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Fungal lifeforms


We don't purposely cultivate mushrooms and other fungi in our garden - but I'm always intrigued to see them, and on this page will share them with you (I'm so generous, don't you think?)

Behold the comely stinkhorn! The arborvitae in the background are my neighbor's. He keeps his hedge well mulched, and the stinkhorn fungi love that stuff. In late summer and early fall, they pop up, look radiant for a few days, and then deflate to a sad mess. Perfect to keep my two little boys fascinated.




On the other end of the spectrum, not very bold but decidedly dainty, are little silvery grey lady mushrooms. I don't even bother trying to identify them - I have enough of a hard time with plants and bugs, for the time being. I've been told I'd need to make a spore print and have someone in the know look at it. Who knows, maybe when I got those other lifeforms sorted out...





These demure things were also growing in a heavily mulched garden area (albeit one that gets a good bit of sun). For what it's worth, the experts tell me this is a Coprinus species. I'm just glad they chose to play in our garden.




This happy gathering appeared in mid-autumn in our side garden. It's fascinating how different areas of the garden sprout different mushrooms - I haven't found the same type in two different places yet.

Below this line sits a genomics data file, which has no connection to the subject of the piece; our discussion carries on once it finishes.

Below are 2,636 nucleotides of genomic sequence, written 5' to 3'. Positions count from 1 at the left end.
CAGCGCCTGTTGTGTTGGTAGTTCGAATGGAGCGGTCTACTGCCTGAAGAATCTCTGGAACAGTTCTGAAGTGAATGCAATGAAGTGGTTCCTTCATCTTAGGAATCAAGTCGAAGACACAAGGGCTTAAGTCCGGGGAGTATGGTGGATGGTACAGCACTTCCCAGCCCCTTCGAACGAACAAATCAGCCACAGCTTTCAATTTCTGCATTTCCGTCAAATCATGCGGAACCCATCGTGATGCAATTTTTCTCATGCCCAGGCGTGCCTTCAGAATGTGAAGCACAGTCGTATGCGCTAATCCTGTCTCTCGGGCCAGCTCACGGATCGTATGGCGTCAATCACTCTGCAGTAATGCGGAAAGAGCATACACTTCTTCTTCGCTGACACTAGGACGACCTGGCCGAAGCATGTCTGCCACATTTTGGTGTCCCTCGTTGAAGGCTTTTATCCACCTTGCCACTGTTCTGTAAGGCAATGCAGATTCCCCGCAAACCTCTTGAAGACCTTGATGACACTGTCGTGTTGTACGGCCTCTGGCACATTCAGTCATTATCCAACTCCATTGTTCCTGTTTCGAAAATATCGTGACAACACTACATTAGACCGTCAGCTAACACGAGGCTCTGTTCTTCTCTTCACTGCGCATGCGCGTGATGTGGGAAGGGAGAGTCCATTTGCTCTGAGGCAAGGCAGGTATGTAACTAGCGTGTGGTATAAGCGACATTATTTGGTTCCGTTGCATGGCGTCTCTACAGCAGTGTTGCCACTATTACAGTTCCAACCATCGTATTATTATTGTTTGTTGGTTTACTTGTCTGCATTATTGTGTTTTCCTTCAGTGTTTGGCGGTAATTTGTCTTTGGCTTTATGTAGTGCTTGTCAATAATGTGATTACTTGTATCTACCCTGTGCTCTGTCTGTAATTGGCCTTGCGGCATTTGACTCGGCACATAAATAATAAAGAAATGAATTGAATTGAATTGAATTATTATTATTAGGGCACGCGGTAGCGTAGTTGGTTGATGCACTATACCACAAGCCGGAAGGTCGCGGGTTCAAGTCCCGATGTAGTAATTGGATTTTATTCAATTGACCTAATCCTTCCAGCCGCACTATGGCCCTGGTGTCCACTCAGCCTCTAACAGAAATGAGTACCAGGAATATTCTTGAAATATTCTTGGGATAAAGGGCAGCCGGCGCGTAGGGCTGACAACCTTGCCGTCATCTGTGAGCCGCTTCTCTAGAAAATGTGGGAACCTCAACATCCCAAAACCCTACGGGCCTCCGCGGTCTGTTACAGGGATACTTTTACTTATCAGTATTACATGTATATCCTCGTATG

Little brown things similar to, but not the same as the ones above, growing in our lane area. According to one helpful GardenWebber, they are probably the ubiquitous Panaeolus foenisecii, commonly found in lawns (or perhaps not: see comment of 17 August 2012 below).









These marvellous donut-like contraptions were growing right in our front yard. Can't you just tell that mowing the lawn is my top priority?






Two different ones popping out of the mulch in early June. Cute as buttons.

This white fungal mass popped up fairly suddenly in our seedling nursery area in early August of the wet summer of 2009. Very firm (did not easily yield to pinching finger pressure). I've not seen it before, and have no idea what it is.


These shelf fungi established themselves on the stump of a silver maple I cut down a few years ago. New suckers continue to pop up from around the base of the stump, but the top part is clearly dead and serving as fungal food.

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Last modified: August 17, 2012
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